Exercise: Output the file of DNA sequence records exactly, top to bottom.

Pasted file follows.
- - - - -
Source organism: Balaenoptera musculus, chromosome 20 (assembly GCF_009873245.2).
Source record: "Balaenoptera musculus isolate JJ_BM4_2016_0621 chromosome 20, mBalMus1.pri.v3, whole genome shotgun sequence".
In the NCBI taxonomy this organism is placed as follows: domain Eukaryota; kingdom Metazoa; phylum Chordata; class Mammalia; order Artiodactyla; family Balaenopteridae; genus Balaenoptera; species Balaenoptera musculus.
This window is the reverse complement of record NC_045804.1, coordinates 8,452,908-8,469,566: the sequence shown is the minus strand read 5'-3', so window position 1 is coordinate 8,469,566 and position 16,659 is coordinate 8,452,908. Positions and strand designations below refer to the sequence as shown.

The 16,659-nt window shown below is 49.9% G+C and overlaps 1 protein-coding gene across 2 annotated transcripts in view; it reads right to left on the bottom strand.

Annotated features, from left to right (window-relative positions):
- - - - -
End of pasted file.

Source organism: Balaenoptera musculus, chromosome 20 (assembly GCF_009873245.2).
Source record: "Balaenoptera musculus isolate JJ_BM4_2016_0621 chromosome 20, mBalMus1.pri.v3, whole genome shotgun sequence".
In the NCBI taxonomy this organism is placed as follows: domain Eukaryota; kingdom Metazoa; phylum Chordata; class Mammalia; order Artiodactyla; family Balaenopteridae; genus Balaenoptera; species Balaenoptera musculus.
This window is the reverse complement of record NC_045804.1, coordinates 8,452,908-8,469,566: the sequence shown is the minus strand read 5'-3', so window position 1 is coordinate 8,469,566 and position 16,659 is coordinate 8,452,908. Positions and strand designations below refer to the sequence as shown.

The 16,659-nt window shown below is 49.9% G+C and overlaps 1 protein-coding gene across 2 annotated transcripts in view; it reads right to left on the bottom strand.

Annotated features, from left to right (window-relative positions):